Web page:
Obama Will Not Abandon Astronauts in Space During Government Shutdown

<a href="http://en.wikipedia.org/wiki/File:Astronaut-EVA.jpg">Robert L. Gibson</a>/NASA

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On Monday, President Barack Obama announced that, due to the government shutdown, NASA is going offline almost entirely. However, Obama emphasized that Mission Control will stay open to support the astronauts serving on the International Space Station. Although this isn’t much comfort to the majority of NASA’s 18,000 employees, it’s great news for at least two astronauts: Mike Hopkins and Karen Nyberg, who are currently aboard the ISS.

The ISS orbits somewhere between 230 and 286 miles above the Earth’s surface. A memo drafted by the Office of Management and Budget details how NASA plans to navigate the shutdown, and states that, “to protect the life of the crew as well as the assets themselves, we would continue to support planned operations of the ISS during any funding hiatus… NASA will be closely monitoring the impact of an extended shutdown to determine if crew transportation or cargo resupply services are required to mitigate imminent threats to life and property on the ISS or other areas.” (Weirdly enough, the shutdown began on the same week that Gravity, starring Sandra Bullock and George Clooney, hits theaters. The acclaimed new film is about two American astronauts stranded in space.)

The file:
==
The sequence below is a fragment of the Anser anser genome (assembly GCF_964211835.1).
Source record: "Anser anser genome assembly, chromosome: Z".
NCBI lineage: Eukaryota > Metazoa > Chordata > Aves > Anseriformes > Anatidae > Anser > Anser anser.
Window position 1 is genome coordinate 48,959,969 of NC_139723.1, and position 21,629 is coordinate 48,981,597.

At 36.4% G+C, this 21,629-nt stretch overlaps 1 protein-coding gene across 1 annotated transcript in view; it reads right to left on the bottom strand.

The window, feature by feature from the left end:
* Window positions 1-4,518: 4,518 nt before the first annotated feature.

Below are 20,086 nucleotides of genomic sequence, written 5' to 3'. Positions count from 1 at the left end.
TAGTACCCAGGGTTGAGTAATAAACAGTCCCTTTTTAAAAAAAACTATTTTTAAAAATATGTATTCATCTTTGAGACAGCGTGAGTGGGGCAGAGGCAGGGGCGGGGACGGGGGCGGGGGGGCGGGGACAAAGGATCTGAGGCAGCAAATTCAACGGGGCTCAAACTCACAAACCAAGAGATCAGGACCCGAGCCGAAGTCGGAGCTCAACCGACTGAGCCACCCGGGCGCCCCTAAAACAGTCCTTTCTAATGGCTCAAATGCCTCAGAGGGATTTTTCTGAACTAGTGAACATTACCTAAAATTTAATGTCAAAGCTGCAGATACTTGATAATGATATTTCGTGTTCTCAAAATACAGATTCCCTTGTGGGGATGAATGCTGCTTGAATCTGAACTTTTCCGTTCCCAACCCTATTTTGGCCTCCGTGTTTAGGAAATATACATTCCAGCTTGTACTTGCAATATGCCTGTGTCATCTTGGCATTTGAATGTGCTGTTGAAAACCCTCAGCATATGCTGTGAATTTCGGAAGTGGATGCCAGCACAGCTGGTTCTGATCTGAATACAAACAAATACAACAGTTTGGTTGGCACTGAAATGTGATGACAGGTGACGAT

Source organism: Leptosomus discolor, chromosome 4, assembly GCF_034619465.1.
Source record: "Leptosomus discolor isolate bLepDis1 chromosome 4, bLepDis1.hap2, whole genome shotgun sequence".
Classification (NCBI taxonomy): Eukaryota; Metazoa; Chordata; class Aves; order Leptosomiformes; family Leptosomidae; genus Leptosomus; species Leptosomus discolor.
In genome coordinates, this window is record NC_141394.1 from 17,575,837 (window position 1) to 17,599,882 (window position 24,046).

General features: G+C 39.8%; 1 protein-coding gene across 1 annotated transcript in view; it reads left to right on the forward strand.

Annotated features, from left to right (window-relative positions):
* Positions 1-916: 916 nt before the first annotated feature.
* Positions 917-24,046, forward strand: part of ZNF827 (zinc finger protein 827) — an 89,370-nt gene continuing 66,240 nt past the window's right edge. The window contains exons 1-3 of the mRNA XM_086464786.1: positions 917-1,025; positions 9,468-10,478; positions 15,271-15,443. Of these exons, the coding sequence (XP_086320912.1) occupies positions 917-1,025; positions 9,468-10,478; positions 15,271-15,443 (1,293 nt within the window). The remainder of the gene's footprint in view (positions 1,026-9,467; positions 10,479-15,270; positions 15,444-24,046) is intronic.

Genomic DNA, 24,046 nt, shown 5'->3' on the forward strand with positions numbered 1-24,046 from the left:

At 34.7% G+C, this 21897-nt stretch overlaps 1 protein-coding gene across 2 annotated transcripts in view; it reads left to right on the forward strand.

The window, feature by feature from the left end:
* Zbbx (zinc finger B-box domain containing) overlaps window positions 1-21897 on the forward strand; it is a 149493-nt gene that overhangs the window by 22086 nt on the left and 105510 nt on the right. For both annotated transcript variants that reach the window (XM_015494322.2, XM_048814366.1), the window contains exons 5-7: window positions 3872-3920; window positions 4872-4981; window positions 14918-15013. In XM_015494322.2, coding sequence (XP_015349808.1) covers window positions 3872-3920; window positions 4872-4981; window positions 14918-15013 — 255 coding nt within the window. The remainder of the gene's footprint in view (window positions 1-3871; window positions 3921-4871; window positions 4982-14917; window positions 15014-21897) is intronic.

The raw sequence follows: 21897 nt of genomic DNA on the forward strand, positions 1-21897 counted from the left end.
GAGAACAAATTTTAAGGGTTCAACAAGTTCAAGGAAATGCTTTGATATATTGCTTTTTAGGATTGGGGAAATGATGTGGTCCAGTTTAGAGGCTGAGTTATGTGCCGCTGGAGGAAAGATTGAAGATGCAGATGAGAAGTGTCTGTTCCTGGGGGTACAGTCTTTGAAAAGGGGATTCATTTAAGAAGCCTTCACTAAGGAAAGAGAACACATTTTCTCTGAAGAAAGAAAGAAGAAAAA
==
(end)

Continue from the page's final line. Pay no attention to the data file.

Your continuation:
Hopkins is a Missouri-born colonel in the US Air Force who enjoys backpacking and weight-lifting. Nyberg, born in Minnesota, is an mechanical engineer and the 50th woman in space. She is also the first to operate three robotic arms in space, and can also sew toy dinosaurs in space. Here are a couple of the (fortunately not stranded) astronauts’ tweets from the ISS:

The shutdown coincides with NASA’s 55th anniversary. Among the many consequences of the shutdown is that the space agency’s Near Earth Object Office will not be allowed to use Twitter to warn America about any potential world-annihilating asteroids headed our way.

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You just sent an incredible message: that quality journalism doesn't have to answer to advertisers, billionaires, or hedge funds; that newsrooms can eke out an existence thanks primarily to the generosity of its readers. That's so powerful. Especially during what's been called a "media extinction event" when those looking to make a profit from the news pull back, the Mother Jones community steps in.

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